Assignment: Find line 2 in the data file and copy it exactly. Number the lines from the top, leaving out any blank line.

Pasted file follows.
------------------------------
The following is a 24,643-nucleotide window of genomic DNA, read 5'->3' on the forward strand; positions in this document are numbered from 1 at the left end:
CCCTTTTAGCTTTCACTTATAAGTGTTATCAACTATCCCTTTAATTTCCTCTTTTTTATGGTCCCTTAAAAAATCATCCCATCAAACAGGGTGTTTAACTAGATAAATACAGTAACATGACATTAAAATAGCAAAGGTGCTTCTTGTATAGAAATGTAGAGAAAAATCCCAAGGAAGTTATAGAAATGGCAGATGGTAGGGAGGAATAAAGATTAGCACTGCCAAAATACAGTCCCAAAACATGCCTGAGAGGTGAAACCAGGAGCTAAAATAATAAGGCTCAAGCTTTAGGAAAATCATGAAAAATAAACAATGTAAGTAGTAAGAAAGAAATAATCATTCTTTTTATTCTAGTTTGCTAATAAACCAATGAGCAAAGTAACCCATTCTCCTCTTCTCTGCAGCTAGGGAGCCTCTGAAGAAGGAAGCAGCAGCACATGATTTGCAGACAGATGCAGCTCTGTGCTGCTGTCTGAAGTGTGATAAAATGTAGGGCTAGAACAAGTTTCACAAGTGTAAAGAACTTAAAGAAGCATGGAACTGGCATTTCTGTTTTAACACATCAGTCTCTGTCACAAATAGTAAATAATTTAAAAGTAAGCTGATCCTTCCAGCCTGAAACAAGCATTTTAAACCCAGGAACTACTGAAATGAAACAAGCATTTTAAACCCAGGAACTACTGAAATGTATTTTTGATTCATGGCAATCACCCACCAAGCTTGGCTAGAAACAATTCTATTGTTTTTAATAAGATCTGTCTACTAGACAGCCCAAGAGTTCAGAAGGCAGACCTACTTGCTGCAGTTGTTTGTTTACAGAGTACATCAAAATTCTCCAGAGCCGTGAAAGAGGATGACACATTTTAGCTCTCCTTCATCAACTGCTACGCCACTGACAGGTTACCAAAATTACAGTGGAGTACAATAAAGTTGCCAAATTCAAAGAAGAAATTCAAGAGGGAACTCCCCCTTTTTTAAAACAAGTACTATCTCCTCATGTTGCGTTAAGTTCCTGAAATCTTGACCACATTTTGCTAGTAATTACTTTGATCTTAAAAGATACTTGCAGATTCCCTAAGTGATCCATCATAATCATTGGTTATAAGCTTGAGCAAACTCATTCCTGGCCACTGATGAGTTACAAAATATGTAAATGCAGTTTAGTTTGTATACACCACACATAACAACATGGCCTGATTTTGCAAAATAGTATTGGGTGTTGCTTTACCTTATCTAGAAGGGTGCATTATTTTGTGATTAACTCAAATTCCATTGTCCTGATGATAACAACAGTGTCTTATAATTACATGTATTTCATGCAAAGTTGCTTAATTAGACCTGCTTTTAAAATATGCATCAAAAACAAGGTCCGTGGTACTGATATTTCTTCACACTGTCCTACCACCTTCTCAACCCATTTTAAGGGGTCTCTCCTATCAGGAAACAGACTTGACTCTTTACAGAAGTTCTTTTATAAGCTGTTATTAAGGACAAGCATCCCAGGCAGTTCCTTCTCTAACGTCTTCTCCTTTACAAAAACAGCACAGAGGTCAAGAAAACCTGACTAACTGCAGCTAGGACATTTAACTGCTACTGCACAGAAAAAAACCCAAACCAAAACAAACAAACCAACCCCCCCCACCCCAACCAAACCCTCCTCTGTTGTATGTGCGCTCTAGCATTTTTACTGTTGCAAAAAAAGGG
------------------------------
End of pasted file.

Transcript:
CCCTTTTAGCTTTCACTTATAAGTGTTATCAACTATCCCTTTAATTTCCTCTTTTTTATGGTCCCTTAAAAAATCATCCCATCAAACAGGGTGTTTAACTAGATAAATACAGTAACATGACATTAAAATAGCAAAGGTGCTTCTTGTATAGAAATGTAGAGAAAAATCCCAAGGAAGTTATAGAAATGGCAGATGGTAGGGAGGAATAAAGATTAGCACTGCCAAAATACAGTCCCAAAACATGCCTGAGAGGTGAAACCAGGAGCTAAAATAATAAGGCTCAAGCTTTAGGAAAATCATGAAAAATAAACAATGTAAGTAGTAAGAAAGAAATAATCATTCTTTTTATTCTAGTTTGCTAATAAACCAATGAGCAAAGTAACCCATTCTCCTCTTCTCTGCAGCTAGGGAGCCTCTGAAGAAGGAAGCAGCAGCACATGATTTGCAGACAGATGCAGCTCTGTGCTGCTGTCTGAAGTGTGATAAAATGTAGGGCTAGAACAAGTTTCACAAGTGTAAAGAACTTAAAGAAGCATGGAACTGGCATTTCTGTTTTAACACATCAGTCTCTGTCACAAATAGTAAATAATTTAAAAGTAAGCTGATCCTTCCAGCCTGAAACAAGCATTTTAAACCCAGGAACTACTGAAATGAAACAAGCATTTTAAACCCAGGAACTACTGAAATGTATTTTTGATTCATGGCAATCACCCACCAAGCTTGGCTAGAAACAATTCTATTGTTTTTAATAAGATCTGTCTACTAGACAGCCCAAGAGTTCAGAAGGCAGACCTACTTGCTGCAGTTGTTTGTTTACAGAGTACATCAAAATTCTCCAGAGCCGTGAAAGAGGATGACACATTTTAGCTCTCCTTCATCAACTGCTACGCCACTGACAGGTTACCAAAATTACAGTGGAGTACAATAAAGTTGCCAAATTCAAAGAAGAAATTCAAGAGGGAACTCCCCCTTTTTTAAAACAAGTACTATCTCCTCATGTTGCGTTAAGTTCCTGAAATCTTGACCACATTTTGCTAGTAATTACTTTGATCTTAAAAGATACTTGCAGATTCCCTAAGTGATCCATCATAATCATTGGTTATAAGCTTGAGCAAACTCATTCCTGGCCACTGATGAGTTACAAAATATGTAAATGCAGTTTAGTTTGTATACACCACACATAACAACATGGCCTGATTTTGCAAAATAGTATTGGGTGTTGCTTTACCTTATCTAGAAGGGTGCATTATTTTGTGATTAACTCAAATTCCATTGTCCTGATGATAACAACAGTGTCTTATAATTACATGTATTTCATGCAAAGTTGCTTAATTAGACCTGCTTTTAAAATATGCATCAAAAACAAGGTCCGTGGTACTGATATTTCTTCACACTGTCCTACCACCTTCTCAACCCATTTTAAGGGGTCTCTCCTATCAGGAAACAGACTTGACTCTTTACAGAAGTTCTTTTATAAGCTGTTATTAAGGACAAGCATCCCAGGCAGTTCCTTCTCTAACGTCTTCTCCTTTACAAAAACAGCACAGAGGTCAAGAAAACCTGACTAACTGCAGCTAGGACATTTAACTGCTACTGCACAGAAAAAAACCCAAACCAAAACAAACAAACCAACCCCCCCCACCCCAACCAAACCCTCCTCTGTTGTATGTGCGCTCTAGCATTTTTACTGTTGCAAAAAAAGGG